It has happened to all of us group exercise pros at one time or another. You are starting as a new instructor in an “old” instructor’s time slot OR you are the “old” instructor who hears from former clients about how much they miss you and dislike the newbie. It’s nice to be on the second half of that conundrum, but how do you advise clients, and your fellow instructors for that matter, about how to handle it?
As a corporate fitness instructor, including yoga, cycling, boot camps, kickboxing and the list goes on…I am often planning to start teaching a series of classes with attendees who really enjoyed their previous instructor. It can be intimidating, but I found that there are three things to do to put everyone at ease: Acknowledge the previous instructor and show them you did your homework; Remind your class attendees that their minds and their muscles will both grow when challenged in different ways; and, Reassure them that they are in good hands. I also encourage and thank them for trying something and someone new. Let’s break it down.
Creating a Bond
As the “newbie,” I always like to introduce myself to the class, give them a few details about what to expect as far as format and my teaching approach or philosophy. I find that Yogis are the toughest crowd to win-over because they often make a personal connection with their favorite instructor. So, I always acknowledge the previous instructor and let them know I appreciate her too.
I share with them that prior to the class, I spoke with their fave instructor, or at least the hiring manager, to get the scoop on her methods of teaching, class format, intensity level and any feedback that attendees previously offered about her. So, I am starting to build a relationship with them, right from the start by creating a common bond. Having spoken to the previous, beloved teacher creates an element of trust and is helpful in the beginning.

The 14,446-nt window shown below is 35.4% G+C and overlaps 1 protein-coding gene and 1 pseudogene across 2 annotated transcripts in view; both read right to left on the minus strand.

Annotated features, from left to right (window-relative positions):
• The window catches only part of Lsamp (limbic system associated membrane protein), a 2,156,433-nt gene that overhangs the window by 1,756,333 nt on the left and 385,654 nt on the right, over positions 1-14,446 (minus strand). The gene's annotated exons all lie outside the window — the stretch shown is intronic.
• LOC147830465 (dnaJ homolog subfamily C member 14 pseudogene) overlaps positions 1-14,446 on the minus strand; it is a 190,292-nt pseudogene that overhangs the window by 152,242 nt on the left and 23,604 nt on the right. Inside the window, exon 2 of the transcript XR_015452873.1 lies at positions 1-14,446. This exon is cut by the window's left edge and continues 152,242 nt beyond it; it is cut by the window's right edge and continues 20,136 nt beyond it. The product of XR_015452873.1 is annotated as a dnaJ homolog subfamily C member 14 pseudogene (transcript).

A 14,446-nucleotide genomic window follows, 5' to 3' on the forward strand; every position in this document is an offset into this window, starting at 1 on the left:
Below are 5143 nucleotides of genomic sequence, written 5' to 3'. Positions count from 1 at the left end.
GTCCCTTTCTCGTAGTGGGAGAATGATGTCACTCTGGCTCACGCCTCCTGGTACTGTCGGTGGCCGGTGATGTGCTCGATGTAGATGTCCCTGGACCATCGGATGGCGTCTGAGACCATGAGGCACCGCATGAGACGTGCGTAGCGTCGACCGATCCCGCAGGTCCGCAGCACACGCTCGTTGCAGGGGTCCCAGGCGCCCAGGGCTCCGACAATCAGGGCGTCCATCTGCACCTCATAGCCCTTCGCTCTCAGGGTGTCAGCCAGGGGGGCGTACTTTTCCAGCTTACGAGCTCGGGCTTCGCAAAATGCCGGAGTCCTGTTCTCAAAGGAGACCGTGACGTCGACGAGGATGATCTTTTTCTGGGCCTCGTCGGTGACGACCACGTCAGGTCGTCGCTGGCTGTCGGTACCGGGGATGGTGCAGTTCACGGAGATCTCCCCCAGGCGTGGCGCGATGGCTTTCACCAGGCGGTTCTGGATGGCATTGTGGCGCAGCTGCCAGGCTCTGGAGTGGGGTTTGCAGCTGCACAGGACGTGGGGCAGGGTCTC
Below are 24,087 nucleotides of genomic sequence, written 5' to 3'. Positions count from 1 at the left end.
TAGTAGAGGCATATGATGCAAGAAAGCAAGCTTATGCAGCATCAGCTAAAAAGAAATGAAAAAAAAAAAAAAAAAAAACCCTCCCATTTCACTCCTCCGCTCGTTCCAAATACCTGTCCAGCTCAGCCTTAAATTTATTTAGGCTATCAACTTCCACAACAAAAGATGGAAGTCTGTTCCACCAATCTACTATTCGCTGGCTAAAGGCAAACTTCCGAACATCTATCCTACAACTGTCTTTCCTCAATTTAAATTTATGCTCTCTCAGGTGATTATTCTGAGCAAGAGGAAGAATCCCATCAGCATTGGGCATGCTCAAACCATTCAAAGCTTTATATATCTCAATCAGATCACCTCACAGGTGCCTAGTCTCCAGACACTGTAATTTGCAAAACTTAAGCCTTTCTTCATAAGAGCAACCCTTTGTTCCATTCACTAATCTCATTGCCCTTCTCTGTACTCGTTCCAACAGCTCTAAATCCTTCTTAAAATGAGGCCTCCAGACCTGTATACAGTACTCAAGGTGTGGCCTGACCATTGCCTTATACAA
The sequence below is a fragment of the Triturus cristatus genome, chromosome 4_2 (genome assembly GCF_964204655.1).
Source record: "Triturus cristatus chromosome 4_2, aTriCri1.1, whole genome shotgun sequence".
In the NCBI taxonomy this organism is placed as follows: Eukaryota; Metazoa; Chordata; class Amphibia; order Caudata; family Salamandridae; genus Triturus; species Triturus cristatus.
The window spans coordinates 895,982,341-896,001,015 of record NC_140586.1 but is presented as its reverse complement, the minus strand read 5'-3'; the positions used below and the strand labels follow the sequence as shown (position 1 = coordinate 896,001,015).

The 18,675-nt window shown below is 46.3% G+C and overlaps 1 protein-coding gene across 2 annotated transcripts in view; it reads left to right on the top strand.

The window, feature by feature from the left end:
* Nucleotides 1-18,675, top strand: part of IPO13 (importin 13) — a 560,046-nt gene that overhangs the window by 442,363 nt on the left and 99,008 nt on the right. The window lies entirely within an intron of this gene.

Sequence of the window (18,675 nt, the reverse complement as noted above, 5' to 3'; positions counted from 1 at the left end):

Increasing Exercise Aptitude
I will also remind the attendees that, because I am a different instructor, there may be ways that I teach a move or pose that could help them make gains in strength, agility or flexibility. I encourage them to keep an open mind and try to help them realize the possibilities. I give examples like, “Perhaps the way I describe a pose or teach a kickboxing move will click with you in a different way and allow you to master something that had previously been elusive.”
I also ask the participants to give me two or three classes before they decide they hate me. I encourage them to provide feedback at the end of the class either directly to me, to the Fitness Director or person who hired me.
Give them your Creds
I always give my class attendees brief details about my certification, years of experience and other classes I may teach. I like for them to know this is not my first time at the rodeo and assure them they are in good hands. I talk about any recent classes I have taken or articles I may have read so they know that I am constantly refreshing my skills and keeping up with the latest trends or advances.
Try to get to your class early if possible. As people start to show up, introduce yourself and give them a chance to tell you what they liked about the previous classes or instructor. Also, let them tell you something about themselves, people love to talk about themselves. Keep in mind, participants are often nervous about a new instructor because they don’t know how intense the class may be or whether they can do everything you tell them to do. Nothing can put them more at ease than a friendly chat before class. I mean, if the instructor is nice before class there’s no way she can turn into a beast during it…right?
The most important element is to be confident. If you make a mistake, it is likely your class will not even know it. Forget it and move on! Don’t be afraid to use your notes or cue sheets too. It can make you seem more human, I mean who can remember all of those kickboxing combinations or yoga sequences anyway?
Finally, be genuine, be yourself. I will often talk about poses I struggle with, tight spots in my own body or combinations I find challenging. For me, safety is always a primary concern, both when teaching or training clients and working out myself, so I share pointers for how to safely execute combinations or positions on the bike. Remember, someone who knows these folks better than you, hired you because she thought you would be a good instructor for them. Smile!